The martolos was an internal security force of the Ottoman Empire in the Balkans (Rumelia), mostly active between the 15th to 17th centuries. It initially constituted out of the local mostly Christian populations (Rum Millet), but over time members converted into Islam. For their military service, they were given privileged status (as askeri), in relation to the Rayah. Their commanders were predominantly Muslim.

Tasks and privilegesEdit

In the mid-15th century, after the Ottoman conquests, the martolos were used as armed police.[1] They usually worked locally as peace-time border patrols, fortress guards, security for mines, strategic road guards (derbend), and they were occasionally used as soldiers during war, or tax collectors.[1] They were somewhat similar to another Ottoman organization, the Voynuks, recruited in South Slavic territories, initially tasked with the defense and security, then later used as auxiliary transportation units.[2]

Due to their positions, they were allowed and able to hold timars.[1] They received a daily wage, and askeri status, despite still being Christian.[1] Their commanders were predominantly Muslim (martolos bashi).[1] The duty was hereditary.[1][3] They were exempted from the jizya and various local taxes.[1]


The martolos system was adopted from the Byzantine Empire.[3] Predominantly recruited from the Balkans, they were chosen from the land-owning Orthodox Christians, who retaining their religion, entered the askeri caste.[1]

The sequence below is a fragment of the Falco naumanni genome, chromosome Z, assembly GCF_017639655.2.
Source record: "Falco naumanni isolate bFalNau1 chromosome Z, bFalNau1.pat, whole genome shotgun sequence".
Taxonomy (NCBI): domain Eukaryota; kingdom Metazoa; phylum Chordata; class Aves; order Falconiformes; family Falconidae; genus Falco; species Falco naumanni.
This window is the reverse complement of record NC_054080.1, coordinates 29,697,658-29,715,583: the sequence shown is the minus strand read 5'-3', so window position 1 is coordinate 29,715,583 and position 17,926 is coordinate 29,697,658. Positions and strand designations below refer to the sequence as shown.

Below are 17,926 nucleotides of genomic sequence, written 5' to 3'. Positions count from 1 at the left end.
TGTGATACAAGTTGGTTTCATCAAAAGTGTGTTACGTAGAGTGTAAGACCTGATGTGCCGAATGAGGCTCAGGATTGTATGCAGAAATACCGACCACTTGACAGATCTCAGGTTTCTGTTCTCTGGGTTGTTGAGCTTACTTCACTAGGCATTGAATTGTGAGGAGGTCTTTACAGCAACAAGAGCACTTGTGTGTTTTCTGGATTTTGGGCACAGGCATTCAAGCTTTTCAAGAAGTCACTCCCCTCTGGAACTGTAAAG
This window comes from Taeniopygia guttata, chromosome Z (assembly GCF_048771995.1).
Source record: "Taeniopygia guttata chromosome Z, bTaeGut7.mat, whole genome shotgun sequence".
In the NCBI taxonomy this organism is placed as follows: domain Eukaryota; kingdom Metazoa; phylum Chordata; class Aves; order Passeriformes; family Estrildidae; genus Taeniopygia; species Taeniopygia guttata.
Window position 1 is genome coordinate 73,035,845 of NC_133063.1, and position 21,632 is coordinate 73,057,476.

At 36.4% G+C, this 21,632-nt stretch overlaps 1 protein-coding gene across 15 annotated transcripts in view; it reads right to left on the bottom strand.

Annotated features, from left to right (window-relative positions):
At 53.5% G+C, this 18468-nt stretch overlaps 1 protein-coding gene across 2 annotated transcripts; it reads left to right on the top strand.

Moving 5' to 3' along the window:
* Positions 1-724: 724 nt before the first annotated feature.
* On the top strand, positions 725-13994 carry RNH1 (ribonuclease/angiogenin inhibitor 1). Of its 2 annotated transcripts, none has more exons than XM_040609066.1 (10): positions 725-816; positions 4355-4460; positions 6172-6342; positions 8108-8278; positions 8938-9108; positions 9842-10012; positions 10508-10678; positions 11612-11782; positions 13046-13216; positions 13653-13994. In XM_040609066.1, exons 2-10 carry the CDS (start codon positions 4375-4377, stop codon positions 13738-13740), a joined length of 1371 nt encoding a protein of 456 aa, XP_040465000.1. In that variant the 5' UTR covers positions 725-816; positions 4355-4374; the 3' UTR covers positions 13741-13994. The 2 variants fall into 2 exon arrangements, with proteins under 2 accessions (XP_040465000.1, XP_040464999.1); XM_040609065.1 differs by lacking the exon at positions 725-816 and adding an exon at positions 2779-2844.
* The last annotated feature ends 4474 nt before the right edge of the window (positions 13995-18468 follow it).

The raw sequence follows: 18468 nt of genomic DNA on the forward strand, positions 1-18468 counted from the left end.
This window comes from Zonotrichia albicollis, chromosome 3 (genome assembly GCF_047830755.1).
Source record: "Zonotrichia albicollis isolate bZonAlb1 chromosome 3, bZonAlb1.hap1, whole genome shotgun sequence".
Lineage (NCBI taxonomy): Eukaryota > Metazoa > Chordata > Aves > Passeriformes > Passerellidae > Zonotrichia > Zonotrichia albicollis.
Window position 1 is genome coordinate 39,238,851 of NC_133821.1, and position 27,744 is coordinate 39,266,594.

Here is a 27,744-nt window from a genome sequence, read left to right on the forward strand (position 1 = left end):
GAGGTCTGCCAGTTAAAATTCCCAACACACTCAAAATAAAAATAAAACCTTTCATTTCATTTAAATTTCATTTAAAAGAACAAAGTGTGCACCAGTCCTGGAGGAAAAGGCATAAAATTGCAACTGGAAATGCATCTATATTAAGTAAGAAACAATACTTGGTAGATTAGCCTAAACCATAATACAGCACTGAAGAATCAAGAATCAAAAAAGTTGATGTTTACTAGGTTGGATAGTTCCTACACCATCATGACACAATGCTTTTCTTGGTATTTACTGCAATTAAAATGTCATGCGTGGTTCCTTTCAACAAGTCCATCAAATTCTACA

The martolos were used as armed police in the mid-15th century, and in the following two centuries had various security tasks (see previous section).[1] To northwestern Bosnia and parts of Croatia (sanjak of Klis and Lika) Ottomans settled Vlach which were incorporated into hereditary Christian groups of martolos and voynuks.[4] In Ottoman Hungary and Buda area Serbs in great numbers served as martolos, which were Christian origin members largely recruited from the Vlach and Vlach like population.[5] It initially constituted out of the local mostly Christian populations (Rum Millet), but over time members converted into Islam.[3] In the 17th century, following the increase of local Christian antagonism in the Balkans, the martolos that were put against the hajduks (rebels) created hostility, with some martolos joining the rebels.[1] Due to this, the Porte had abolished the right to Balkan Christians to serve as martolos in 1692.[1] By 1722, the Rumelian beylerbey Osman Pasha merged the organization into the Muslim pandor (local security police).[1] A few martolos persisted in northern Macedonia until the 19th century, then replaced by the Tanzimat reforms.[1]


The Turkish: martolos, is derived from Greek: armatolos, meaning "armed man, militiaman".[3] Being the original word for Christians in the Ottoman army, martolos became a general word for various Christian military groups and individuals, being used by the Ottomans for Christian spies, pathfinders, messengers, Danube boatsmen, and fortress guards, as well as for the Christian rebels fighting the akinci.[6] During Suleiman's reign (1520–66), the term was also used for local Christian police forces, especially in brigandage-infested regions of Montenegro and Morea.[2]


  1. ^ a b c d e f g h i j k l m Bosworth 1989, p. 613.
  2. ^ a b Uyar & Erickson 2009, p. 64.
  3. ^ a b c d Agoston & Masters 2009, p. 353.
  4. ^ Ivo Banac; (1984) The National Question in Yugoslavia: Origins, History, Politics p. 43; Cornell University Press, ISBN 0801416752
  5. ^ Kursar Vjeran; (2013) Being an Ottoman Vlach: On Vlach Identity(ies), Role and Status in Western Parts of the Ottoman Balkans (15th-18th Centuries) p. 134; [1]. OTAM. Ankara. 34
  6. ^ Uyar & Erickson 2009, pp. 63–64.